Apple unveils iOS 15 with new features for post-pandemic life
Apple kicked off its annual developers conference on Monday by unveiling new features on iOS 15 that cater to our lives as the world begins to emerge from the pandemic, including updates to video calls on FaceTime and digital keys in Apple Wallet.
On FaceTime, Apple will offer new options to let users watch movies or listen to music together during a call. It is also introducing a new grid view to better broadcast every face on a call. Android and Windows users will now also be able to join FaceTime calls.
“We’ve all found ourselves using video calling for just about everything,” Craig Federighi, Apple’s SVP of software engineering, said during the virtual keynote presentation on Monday.
Apple is also introducing updates to its mobile wallet that will allow users to unlock everything from their home to their hotel room with digital keys in the app.
“You can never leave home without your keys, so we are continuing to add keys to wallet and making them even better,” said Jennifer Bailey, VP of internet services and Apple Pay, citing recent additions such as car keys to unlock a vehicle from your iPhone. BMW and others will ship cars with this feature starting later this year, she said.
The company will also make it possible to store your identity cards in Apple Wallet. Starting this fall, users can scan their driver’s license or ID into the wallet app — in participating states — where it will be stored in an encrypted form. Bailey said Apple is working with the TSA to use that digital ID at airport security checkpoints.
The features were announced during the keynote at Apple’s annual Worldwide Developers Conference, a multi-day event that’s typically heavy on software news. iOS 15 will be available to the general public in the fall.
In addition to introducing new gadgets, WWDC is the first chance for Apple to address its developer community following a contentious legal battle with Fortnite-maker Epic Games over its App Store fees.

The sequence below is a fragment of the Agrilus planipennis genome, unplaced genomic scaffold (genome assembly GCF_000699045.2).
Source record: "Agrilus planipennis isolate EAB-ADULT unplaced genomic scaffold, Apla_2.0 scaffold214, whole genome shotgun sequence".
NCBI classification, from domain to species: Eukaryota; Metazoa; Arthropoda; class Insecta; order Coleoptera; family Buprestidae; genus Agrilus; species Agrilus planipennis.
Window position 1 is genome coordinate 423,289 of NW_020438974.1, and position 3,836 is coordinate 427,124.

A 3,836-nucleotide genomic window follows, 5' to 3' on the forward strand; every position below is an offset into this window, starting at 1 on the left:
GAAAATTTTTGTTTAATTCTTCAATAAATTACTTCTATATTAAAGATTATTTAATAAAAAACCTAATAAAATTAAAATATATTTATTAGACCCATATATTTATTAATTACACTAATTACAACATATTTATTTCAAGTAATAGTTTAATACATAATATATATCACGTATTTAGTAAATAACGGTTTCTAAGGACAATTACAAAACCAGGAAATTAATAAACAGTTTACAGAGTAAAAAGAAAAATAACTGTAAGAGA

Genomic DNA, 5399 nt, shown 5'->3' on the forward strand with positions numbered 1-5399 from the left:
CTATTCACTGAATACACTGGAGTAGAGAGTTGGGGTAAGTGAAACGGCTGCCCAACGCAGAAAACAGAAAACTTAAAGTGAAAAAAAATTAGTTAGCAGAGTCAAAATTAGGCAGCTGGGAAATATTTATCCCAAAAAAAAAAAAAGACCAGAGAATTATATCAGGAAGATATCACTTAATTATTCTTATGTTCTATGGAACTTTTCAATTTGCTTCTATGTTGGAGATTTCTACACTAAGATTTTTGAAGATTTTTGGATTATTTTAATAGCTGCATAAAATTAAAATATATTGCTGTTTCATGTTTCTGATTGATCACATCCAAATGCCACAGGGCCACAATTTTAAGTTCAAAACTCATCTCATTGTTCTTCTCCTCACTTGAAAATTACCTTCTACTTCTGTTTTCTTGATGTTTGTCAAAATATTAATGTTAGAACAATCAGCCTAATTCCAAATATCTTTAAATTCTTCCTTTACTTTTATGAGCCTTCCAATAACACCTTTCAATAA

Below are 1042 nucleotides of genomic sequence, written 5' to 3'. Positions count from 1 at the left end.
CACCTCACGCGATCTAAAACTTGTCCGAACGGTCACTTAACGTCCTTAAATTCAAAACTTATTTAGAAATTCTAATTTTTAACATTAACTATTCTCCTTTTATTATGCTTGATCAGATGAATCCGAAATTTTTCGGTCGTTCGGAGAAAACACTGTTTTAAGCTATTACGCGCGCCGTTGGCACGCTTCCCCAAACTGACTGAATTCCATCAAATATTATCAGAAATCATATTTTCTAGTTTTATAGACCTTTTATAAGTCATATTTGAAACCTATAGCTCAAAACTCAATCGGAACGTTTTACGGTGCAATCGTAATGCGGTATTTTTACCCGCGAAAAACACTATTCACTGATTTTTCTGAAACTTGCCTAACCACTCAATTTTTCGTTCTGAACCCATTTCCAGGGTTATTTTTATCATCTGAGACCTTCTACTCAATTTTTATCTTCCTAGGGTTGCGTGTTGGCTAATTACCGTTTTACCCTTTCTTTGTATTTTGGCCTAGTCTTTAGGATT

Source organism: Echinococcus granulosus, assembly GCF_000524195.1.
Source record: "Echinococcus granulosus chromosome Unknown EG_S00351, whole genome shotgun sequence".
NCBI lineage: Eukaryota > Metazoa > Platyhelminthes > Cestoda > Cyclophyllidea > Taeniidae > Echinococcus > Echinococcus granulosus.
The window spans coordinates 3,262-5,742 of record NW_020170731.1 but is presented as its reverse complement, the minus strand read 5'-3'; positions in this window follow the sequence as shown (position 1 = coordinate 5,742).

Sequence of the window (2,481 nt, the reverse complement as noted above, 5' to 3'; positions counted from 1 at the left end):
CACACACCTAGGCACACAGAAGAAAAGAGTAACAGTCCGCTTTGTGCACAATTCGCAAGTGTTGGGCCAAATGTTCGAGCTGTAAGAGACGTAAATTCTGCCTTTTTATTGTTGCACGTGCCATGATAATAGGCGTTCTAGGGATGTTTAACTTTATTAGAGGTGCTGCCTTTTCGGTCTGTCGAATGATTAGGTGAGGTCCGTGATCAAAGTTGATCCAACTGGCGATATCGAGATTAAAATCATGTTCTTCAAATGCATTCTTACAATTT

The company used the opportunity to highlight the business opportunity for developers on the App Store. The company said the App Store now has 600 million weekly visitors from 175 countries and regions, and that it has paid more than $230 billion to developers since the App Store launched in 2008.
The event was packed with so many product and feature announcements “that it is difficult to step back and imagine the many new experiences that brands will be able to build on top of Apple devices moving forward,” Forrester VP and Principal Analyst Thomas Husson said in an email. Here are a few of the highlights.
Keeping Apple central in our lives post-pandemic
Like many tech companies, Apple and its products became even more central to our lives during the pandemic as countless households were forced to live and work more behind screens. Apple’s announcements on Monday hinted at how the company hopes to remain a key part of our lives even as many resume working and socializing outside the home.
For people still frequently glued to their screens, Apple introduced a new iOS feature called “Focus” that will let users select what kinds of notifications they want to receive, and from whom, at certain times of day. For example, a user can set their phone on “work” mode, and opt to only receive notifications from coworkers, emails and Slack messages. When other notifications are turned off, users can set a “do not disturb” auto-reply for messages.
“With Focus, you can carve out time in your day for work and personal life,” Federighi said.
On iMessage, Apple wants to make it easier for users to keep track of the photos, links and other content they’ve been sent. Apps including Photos, Safari and Apple Music will now include a “shared with you folder” to highlight content that has been sent through messages.